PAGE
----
Infant Toddler Development Training
Module 6, Lesson 4
Spinal Cord Problems
There are neurological conditions that directly affect the spinal cord. These include Syrinx, Disc Disease, and Transverse Myelitis.
A syrinx is associated with an Arnold-Chiari malformation in 90% of the cases. A syrinx is a fluid-filled cavity that develops in the spinal cord. It is sometimes called a syringomyelia. Thirty percent of tumors in the spine result in a syrinx. They create pressures on the cord and reduce or eliminate the sensation of pain and changes in temperature. Most commonly a syrinx occurs in the neck area, however they may also extend into the brain. This requires draining the defect and it can reoccur and need to be re-drained. Magnetic resonance imaging (MRI) is used to diagnose and follow the condition. The ITDS can assist the family to carefully check water and food temperatures and also alert the family to take particular precautions around fire for children with this condition.
Disc disease (literally, a wearing away of a disc pad between the spinal bones) is compression of a disc with resulting pressure on nerves and tissue. It may be associated with one of the orthopedic conditions, but also can damage nerves. It is unusual in children unless present from birth.
Transverse myelitis is an inflammatory process involving the spinal cord's gray and white matter that may be associated with spina bifida and other neurological disorders.
Tumors are uncontrolled cellular growth that creates abnormal masses. There are two types: Primary and Secondary. A primary tumor is located in the organ where the overgrowth of cellular tissue originated. A secondary tumor is made of cells that originated in another organ and spread (metastasized) to other locations. Most brain tumors in childhood are primary tumors that originate in nerve cells of the brain called glia cells.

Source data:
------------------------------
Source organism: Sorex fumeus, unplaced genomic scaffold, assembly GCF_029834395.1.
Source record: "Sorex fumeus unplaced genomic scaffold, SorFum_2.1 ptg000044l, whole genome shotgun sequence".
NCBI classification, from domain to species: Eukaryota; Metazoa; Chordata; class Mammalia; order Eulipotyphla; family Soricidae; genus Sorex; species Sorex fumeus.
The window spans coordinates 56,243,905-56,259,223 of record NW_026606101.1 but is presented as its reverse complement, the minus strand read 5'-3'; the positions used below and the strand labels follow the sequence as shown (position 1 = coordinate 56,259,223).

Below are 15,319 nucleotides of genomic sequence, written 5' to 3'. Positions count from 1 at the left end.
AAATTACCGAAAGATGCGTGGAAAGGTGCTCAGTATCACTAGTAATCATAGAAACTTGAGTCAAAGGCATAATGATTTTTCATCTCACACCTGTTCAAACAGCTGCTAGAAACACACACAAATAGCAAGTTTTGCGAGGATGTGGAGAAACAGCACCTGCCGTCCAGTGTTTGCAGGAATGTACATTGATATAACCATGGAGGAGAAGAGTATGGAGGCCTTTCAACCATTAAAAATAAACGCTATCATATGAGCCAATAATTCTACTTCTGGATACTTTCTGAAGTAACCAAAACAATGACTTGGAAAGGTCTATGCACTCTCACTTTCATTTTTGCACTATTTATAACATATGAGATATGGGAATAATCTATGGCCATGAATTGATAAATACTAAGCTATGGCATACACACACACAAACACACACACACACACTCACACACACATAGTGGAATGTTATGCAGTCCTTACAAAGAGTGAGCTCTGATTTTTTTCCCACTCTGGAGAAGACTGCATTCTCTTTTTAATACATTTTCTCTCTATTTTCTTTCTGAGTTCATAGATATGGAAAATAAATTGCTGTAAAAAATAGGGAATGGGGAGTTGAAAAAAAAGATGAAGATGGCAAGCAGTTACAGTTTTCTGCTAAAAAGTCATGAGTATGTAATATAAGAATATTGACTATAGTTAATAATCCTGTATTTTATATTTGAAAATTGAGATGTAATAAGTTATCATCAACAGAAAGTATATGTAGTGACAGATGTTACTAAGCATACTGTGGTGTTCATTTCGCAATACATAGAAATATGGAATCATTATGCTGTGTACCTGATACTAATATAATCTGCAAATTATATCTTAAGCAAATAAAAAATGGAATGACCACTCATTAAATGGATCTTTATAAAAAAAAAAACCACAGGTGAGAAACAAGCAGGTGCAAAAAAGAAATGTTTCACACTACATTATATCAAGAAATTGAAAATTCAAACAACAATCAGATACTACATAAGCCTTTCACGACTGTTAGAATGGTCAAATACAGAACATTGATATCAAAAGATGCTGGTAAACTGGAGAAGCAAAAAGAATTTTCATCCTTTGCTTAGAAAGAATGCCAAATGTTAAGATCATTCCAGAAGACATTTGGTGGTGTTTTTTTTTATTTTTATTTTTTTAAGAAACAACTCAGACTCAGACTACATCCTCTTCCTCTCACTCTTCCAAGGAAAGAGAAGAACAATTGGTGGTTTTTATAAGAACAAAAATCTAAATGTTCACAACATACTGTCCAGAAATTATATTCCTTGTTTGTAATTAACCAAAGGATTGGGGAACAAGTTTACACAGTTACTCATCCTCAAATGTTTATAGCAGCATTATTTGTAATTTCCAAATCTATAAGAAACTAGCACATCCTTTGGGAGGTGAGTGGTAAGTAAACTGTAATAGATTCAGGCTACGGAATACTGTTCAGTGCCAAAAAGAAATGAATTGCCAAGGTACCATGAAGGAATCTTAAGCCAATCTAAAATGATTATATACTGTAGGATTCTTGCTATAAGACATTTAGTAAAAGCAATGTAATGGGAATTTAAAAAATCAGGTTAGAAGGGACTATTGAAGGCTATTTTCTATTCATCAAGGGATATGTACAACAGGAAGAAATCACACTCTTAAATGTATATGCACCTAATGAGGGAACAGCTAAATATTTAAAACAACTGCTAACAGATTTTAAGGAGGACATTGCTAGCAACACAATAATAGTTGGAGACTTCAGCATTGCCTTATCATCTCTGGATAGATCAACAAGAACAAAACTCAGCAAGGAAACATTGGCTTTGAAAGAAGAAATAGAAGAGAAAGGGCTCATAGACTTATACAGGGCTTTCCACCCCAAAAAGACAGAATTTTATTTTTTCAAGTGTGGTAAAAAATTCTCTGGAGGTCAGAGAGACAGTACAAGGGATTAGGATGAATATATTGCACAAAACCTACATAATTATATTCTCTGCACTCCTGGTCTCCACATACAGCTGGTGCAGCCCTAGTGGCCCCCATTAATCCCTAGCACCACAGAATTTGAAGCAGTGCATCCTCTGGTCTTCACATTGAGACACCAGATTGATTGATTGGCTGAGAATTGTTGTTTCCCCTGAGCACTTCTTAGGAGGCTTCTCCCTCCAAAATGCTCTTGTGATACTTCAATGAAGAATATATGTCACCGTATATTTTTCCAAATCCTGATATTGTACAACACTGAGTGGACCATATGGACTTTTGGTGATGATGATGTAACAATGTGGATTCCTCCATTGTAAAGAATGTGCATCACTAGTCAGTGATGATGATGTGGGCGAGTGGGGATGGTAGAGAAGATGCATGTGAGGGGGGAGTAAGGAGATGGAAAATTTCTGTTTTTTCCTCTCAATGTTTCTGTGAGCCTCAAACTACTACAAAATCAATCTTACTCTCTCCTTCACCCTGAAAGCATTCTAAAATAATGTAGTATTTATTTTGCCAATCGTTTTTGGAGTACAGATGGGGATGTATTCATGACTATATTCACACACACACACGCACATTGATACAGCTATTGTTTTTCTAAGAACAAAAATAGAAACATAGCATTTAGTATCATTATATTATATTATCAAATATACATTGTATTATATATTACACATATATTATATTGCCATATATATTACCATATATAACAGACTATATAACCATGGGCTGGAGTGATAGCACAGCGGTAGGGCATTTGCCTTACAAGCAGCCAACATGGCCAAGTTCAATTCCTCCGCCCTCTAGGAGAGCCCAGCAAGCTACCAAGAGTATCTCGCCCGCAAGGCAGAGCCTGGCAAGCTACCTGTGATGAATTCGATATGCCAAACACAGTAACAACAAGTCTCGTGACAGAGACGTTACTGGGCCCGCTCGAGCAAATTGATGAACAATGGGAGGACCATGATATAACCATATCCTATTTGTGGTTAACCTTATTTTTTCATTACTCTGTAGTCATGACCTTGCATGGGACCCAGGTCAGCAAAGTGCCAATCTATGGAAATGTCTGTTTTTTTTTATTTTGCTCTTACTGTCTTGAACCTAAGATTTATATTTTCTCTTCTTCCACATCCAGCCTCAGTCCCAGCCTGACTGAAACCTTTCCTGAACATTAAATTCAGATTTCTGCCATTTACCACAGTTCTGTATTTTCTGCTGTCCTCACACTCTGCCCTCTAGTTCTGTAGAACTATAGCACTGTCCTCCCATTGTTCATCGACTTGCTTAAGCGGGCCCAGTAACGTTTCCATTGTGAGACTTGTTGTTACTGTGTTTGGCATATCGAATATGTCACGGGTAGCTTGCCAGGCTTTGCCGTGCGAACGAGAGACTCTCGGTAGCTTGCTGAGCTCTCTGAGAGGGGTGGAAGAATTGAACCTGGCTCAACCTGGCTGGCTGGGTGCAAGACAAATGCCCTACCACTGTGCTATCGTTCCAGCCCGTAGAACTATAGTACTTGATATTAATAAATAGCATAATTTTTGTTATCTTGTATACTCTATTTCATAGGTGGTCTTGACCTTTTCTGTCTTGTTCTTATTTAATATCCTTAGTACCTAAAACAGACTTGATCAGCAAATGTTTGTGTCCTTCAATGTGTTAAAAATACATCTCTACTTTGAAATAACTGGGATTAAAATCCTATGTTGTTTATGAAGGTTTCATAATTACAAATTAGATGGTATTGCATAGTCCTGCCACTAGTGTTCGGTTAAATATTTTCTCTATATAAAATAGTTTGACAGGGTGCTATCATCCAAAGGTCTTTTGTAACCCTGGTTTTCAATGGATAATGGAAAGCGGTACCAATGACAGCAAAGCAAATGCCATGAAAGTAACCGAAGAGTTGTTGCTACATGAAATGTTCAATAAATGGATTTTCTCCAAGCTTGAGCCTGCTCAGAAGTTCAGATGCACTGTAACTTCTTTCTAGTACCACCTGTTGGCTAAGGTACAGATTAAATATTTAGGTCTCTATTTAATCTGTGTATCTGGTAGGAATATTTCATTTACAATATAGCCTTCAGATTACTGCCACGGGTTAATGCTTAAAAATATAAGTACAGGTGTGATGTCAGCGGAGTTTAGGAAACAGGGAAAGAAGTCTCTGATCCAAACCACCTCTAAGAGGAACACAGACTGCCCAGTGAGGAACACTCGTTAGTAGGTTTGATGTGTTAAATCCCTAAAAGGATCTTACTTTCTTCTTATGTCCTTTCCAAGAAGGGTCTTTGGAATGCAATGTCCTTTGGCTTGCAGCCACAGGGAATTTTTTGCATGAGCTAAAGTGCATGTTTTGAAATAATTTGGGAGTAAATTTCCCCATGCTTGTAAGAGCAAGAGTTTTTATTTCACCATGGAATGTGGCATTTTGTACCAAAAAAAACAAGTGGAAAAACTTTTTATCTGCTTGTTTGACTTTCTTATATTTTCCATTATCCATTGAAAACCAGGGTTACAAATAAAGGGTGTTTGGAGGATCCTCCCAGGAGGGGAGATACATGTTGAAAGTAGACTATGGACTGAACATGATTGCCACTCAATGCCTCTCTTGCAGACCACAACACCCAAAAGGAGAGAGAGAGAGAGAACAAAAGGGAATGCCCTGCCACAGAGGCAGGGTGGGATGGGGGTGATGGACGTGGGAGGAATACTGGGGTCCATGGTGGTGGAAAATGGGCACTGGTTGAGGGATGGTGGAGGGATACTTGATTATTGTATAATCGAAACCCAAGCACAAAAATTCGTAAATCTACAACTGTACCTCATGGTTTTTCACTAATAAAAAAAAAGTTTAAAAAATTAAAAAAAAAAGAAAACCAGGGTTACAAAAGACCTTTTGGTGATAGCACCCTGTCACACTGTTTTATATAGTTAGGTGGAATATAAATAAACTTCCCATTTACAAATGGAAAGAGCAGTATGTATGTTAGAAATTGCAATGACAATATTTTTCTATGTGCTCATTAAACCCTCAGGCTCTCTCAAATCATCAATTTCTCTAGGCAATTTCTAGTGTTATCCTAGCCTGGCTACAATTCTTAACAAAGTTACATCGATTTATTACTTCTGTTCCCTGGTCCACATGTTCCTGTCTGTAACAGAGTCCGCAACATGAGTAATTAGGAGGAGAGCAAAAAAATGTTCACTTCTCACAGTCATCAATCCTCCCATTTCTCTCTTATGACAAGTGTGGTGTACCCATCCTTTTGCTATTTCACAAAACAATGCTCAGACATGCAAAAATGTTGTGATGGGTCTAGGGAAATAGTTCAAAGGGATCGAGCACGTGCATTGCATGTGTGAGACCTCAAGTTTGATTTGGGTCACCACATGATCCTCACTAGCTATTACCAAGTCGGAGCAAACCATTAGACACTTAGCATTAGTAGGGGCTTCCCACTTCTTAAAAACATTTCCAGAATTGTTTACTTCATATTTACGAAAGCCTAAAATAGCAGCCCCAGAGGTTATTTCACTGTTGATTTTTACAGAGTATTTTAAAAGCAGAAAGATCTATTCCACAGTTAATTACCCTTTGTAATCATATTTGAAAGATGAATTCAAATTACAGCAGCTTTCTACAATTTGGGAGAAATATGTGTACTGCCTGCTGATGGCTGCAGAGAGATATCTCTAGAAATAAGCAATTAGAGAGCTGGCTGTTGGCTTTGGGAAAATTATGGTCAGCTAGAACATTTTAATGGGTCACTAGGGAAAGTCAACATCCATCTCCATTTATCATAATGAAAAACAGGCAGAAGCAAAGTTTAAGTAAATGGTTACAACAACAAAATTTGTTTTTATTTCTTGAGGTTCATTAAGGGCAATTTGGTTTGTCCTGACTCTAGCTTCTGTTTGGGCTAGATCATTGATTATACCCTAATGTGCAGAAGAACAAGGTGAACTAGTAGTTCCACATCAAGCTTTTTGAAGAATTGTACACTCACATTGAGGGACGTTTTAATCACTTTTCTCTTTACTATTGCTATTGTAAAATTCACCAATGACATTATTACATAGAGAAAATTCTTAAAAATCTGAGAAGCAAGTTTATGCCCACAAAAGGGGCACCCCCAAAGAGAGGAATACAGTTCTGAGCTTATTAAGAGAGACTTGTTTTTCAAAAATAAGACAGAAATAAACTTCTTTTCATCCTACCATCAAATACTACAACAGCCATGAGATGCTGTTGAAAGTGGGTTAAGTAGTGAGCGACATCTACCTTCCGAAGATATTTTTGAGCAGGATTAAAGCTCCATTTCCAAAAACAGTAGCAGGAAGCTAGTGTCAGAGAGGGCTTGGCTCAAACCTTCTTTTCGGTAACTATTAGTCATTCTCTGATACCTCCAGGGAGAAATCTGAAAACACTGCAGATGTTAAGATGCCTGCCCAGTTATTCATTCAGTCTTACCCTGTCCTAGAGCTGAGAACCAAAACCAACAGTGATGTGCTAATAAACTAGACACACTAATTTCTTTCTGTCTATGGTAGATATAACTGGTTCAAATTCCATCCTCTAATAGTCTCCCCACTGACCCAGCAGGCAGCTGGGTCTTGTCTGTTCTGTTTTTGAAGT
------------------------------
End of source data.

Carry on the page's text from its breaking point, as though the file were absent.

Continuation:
Another way to consider tumors is that some are benign and some are malignant. A benign tumor grows slowly and doesn't spread to other locations. A malignant tumor spreads quickly to other areas of the body. Malignant tumors are referred to as cancer.
Some of the symptoms of brain tumors in early childhood include nausea and vomiting, headaches, changes in growth, cognition, and irritability. A brain tumor may cause other issues such as diabetes or changes in metabolism.
Diagnostic methods of confirming a brain tumor include an electroencephalogram (EEG), a computerized tomography (CT) scan, or MRI scan. After the diagnosis is made, treatment options include radiation therapy to shrink the tumor and chemotherapy. Daily care of the child undergoing treatment includes control of the nausea and vomiting and reassurance about the loss of weight and of hair.
There may be a need for short term occupational, physical, or speech therapy as treatment will destroy some of the normal brain cells. Effects of the tumor and/or of the treatment may be short or long term learning disabilities. A neurologist and/or oncologist usually follow the child to ensure that there is not a recurrence of the tumor. The primary role of the ITDS will be supporting the family in locating information and other community resources.
Peripheral Nerve Problems
There are several neurological conditions related to peripheral nerve problems that may be manifest in infants and toddlers. Most of these conditions are rare and affect many peripheral nerves. Some, however, affect isolated nerves such as a facial nerve palsy or an Erb's palsy affecting an arm and are frequently due to birth trauma.
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